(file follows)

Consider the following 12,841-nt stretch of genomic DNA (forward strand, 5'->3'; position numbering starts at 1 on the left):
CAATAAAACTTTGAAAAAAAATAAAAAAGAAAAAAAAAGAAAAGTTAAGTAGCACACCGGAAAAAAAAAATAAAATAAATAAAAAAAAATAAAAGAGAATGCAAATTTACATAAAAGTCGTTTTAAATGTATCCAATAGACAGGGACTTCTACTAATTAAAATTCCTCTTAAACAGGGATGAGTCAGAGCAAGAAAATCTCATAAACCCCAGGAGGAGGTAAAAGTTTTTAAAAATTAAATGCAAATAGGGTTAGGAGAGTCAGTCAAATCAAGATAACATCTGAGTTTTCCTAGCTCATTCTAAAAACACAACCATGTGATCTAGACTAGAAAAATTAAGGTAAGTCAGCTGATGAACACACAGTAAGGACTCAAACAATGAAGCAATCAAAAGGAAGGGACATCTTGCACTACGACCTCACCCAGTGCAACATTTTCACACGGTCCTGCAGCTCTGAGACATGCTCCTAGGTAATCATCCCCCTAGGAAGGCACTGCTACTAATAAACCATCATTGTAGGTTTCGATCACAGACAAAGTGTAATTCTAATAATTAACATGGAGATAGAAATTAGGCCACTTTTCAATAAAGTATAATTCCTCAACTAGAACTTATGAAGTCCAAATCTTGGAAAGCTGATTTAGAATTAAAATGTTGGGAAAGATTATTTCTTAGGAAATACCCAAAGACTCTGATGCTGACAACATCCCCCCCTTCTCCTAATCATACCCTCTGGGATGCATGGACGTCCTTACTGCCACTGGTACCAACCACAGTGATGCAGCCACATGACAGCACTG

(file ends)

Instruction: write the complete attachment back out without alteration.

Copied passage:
Consider the following 12,841-nt stretch of genomic DNA (forward strand, 5'->3'; position numbering starts at 1 on the left):
CAATAAAACTTTGAAAAAAAATAAAAAAGAAAAAAAAAGAAAAGTTAAGTAGCACACCGGAAAAAAAAAATAAAATAAATAAAAAAAAATAAAAGAGAATGCAAATTTACATAAAAGTCGTTTTAAATGTATCCAATAGACAGGGACTTCTACTAATTAAAATTCCTCTTAAACAGGGATGAGTCAGAGCAAGAAAATCTCATAAACCCCAGGAGGAGGTAAAAGTTTTTAAAAATTAAATGCAAATAGGGTTAGGAGAGTCAGTCAAATCAAGATAACATCTGAGTTTTCCTAGCTCATTCTAAAAACACAACCATGTGATCTAGACTAGAAAAATTAAGGTAAGTCAGCTGATGAACACACAGTAAGGACTCAAACAATGAAGCAATCAAAAGGAAGGGACATCTTGCACTACGACCTCACCCAGTGCAACATTTTCACACGGTCCTGCAGCTCTGAGACATGCTCCTAGGTAATCATCCCCCTAGGAAGGCACTGCTACTAATAAACCATCATTGTAGGTTTCGATCACAGACAAAGTGTAATTCTAATAATTAACATGGAGATAGAAATTAGGCCACTTTTCAATAAAGTATAATTCCTCAACTAGAACTTATGAAGTCCAAATCTTGGAAAGCTGATTTAGAATTAAAATGTTGGGAAAGATTATTTCTTAGGAAATACCCAAAGACTCTGATGCTGACAACATCCCCCCCTTCTCCTAATCATACCCTCTGGGATGCATGGACGTCCTTACTGCCACTGGTACCAACCACAGTGATGCAGCCACATGACAGCACTG